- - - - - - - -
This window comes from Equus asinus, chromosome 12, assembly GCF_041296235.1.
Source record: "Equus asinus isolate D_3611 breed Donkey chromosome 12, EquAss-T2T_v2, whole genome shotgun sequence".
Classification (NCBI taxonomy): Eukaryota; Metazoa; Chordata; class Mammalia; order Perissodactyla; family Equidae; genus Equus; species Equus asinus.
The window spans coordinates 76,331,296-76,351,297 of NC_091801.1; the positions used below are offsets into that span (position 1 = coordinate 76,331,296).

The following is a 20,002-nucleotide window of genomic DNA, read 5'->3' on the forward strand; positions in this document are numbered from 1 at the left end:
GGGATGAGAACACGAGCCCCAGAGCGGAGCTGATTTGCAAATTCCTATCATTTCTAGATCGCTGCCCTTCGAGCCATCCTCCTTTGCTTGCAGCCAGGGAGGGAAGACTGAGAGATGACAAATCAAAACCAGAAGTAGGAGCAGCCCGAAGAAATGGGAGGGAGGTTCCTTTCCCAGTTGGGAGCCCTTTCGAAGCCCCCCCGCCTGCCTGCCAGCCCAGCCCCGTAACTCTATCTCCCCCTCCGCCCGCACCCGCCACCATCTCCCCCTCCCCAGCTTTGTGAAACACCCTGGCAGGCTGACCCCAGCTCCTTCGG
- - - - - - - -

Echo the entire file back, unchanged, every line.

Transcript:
This window comes from Equus asinus, chromosome 12, assembly GCF_041296235.1.
Source record: "Equus asinus isolate D_3611 breed Donkey chromosome 12, EquAss-T2T_v2, whole genome shotgun sequence".
Classification (NCBI taxonomy): Eukaryota; Metazoa; Chordata; class Mammalia; order Perissodactyla; family Equidae; genus Equus; species Equus asinus.
The window spans coordinates 76,331,296-76,351,297 of NC_091801.1; the positions used below are offsets into that span (position 1 = coordinate 76,331,296).

The following is a 20,002-nucleotide window of genomic DNA, read 5'->3' on the forward strand; positions in this document are numbered from 1 at the left end:
GGGATGAGAACACGAGCCCCAGAGCGGAGCTGATTTGCAAATTCCTATCATTTCTAGATCGCTGCCCTTCGAGCCATCCTCCTTTGCTTGCAGCCAGGGAGGGAAGACTGAGAGATGACAAATCAAAACCAGAAGTAGGAGCAGCCCGAAGAAATGGGAGGGAGGTTCCTTTCCCAGTTGGGAGCCCTTTCGAAGCCCCCCCGCCTGCCTGCCAGCCCAGCCCCGTAACTCTATCTCCCCCTCCGCCCGCACCCGCCACCATCTCCCCCTCCCCAGCTTTGTGAAACACCCTGGCAGGCTGACCCCAGCTCCTTCGG